Even in a year where harvest weather was dry, understanding how canola cools and dries in storage is key to avoiding a big wreck in the bin.

Leighton Blashko, senior technical service specialist at BASF, joins Kara Oosterhuis for this Canola School episode, to talk about the factors that will affect safe canola storage this season.

“When you’re thinking about safe storage, really I think there’s probably a few things that producers need to think about,” says Blashko. “It’s not only moisture content, but also things like the temperature that the canola was binned at, any dockage or amounts of dockage that went in with the canola, and then maybe in certain cases, there’s molds or even green seed concerns.”

Just because canola went into the bin dry doesn’t mean you’re “out of the woods,” because for the first six weeks in the bin, canola respiration rates can be quite high, says Blashko. To determine how  respiration rates affect safe storage, there are charts available from the Canola Council of Canada for safe storage moisture levels and temperatures.

If there’s a lot of warm fall temperatures, those bins won’t have a natural cooling down process, so as temperatures cool down seasonally — with cooler nights or daytime temperatures — there are strategies to cool grain down says Blashko.

“It’s really important, if you’re talking about just aeration, that is probably fairly low air flow rates, so your fan size to bin size would be smaller than if you were trying to use it to do natural air drying,” says Blashko. “For natural air drying, you’re still using aeration fans, but you’re probably using the fan on a bin where the fan is larger.”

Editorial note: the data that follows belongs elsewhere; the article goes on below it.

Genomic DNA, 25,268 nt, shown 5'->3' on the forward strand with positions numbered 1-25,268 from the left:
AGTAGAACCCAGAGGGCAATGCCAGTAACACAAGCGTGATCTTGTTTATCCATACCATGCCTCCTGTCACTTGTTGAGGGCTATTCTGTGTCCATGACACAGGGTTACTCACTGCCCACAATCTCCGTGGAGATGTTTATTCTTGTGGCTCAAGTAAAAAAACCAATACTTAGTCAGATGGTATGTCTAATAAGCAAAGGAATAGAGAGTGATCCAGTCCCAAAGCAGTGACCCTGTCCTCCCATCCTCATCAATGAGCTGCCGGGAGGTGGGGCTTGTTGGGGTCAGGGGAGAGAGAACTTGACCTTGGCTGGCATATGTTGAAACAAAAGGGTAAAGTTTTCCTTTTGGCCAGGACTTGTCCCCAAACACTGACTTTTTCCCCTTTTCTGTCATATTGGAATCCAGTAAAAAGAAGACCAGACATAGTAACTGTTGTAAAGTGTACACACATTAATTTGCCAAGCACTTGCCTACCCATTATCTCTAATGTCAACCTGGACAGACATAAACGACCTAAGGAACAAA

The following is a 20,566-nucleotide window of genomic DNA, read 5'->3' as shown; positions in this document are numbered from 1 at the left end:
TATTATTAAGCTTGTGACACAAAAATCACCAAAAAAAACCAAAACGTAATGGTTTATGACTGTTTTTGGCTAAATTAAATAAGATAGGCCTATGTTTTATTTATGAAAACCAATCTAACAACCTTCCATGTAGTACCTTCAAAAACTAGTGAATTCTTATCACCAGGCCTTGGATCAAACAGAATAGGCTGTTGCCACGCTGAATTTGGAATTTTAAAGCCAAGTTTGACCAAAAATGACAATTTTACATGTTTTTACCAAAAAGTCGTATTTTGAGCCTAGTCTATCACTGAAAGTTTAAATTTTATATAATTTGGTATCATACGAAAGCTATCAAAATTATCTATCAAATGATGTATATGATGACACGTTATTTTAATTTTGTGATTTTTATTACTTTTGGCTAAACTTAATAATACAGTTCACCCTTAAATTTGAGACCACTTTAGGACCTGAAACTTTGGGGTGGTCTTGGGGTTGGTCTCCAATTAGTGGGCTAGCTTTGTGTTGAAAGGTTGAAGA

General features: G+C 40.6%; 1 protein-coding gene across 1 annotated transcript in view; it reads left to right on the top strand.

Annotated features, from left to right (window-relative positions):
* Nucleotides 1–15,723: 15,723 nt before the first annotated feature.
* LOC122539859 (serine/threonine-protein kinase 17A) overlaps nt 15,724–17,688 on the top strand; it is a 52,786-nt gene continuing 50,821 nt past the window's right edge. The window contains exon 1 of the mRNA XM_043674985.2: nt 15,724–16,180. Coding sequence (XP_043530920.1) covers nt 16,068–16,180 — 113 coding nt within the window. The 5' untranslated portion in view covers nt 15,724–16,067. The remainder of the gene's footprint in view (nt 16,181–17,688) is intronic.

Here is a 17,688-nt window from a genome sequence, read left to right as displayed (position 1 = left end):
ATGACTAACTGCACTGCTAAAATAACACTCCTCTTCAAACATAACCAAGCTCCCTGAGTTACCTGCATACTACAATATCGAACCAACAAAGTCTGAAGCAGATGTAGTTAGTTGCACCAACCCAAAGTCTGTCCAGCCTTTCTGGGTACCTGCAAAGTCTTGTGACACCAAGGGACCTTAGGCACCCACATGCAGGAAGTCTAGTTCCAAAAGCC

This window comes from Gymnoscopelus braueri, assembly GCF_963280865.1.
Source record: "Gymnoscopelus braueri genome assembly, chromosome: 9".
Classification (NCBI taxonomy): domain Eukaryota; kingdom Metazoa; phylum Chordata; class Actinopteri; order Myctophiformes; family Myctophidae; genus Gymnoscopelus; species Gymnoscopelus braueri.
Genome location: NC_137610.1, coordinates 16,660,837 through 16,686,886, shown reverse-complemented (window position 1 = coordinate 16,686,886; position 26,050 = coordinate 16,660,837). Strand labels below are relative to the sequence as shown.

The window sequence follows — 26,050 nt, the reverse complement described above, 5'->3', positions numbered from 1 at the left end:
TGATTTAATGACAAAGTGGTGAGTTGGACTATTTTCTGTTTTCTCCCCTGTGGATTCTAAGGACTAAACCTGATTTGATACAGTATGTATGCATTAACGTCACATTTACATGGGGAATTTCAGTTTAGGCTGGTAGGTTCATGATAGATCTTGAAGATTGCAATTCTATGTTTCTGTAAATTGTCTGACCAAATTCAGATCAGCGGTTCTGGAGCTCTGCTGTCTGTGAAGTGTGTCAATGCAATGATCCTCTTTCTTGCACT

The correct fan size will pump out enough cubic feet per bushel per minute in air flow, for the size of bin, to get that canola cooled down.

Can turning bins replace aeration? There’s no one-size-fits-all answer, says Blashko, adding that there are different strategies for different bin set-ups.

“If you have a bin that maybe doesn’t have as good of air flow, you don’t have those high rates of air flow, I would say you should still consider turning the bin,” says Blashko. “Pull out a load or two loads, put it in a different bin, or back in the top.”

Blashko says that temperature cables and aeration together are good, but those cables don’t catch every hot spot. Equilibrium charts will also help determine moisture and humidity factors to keep that bin in good shape.

Come January, Blashko says that with the value of canola right now, winter isn’t the time to “let the foot off the gas” and to keep watching bin conditions.

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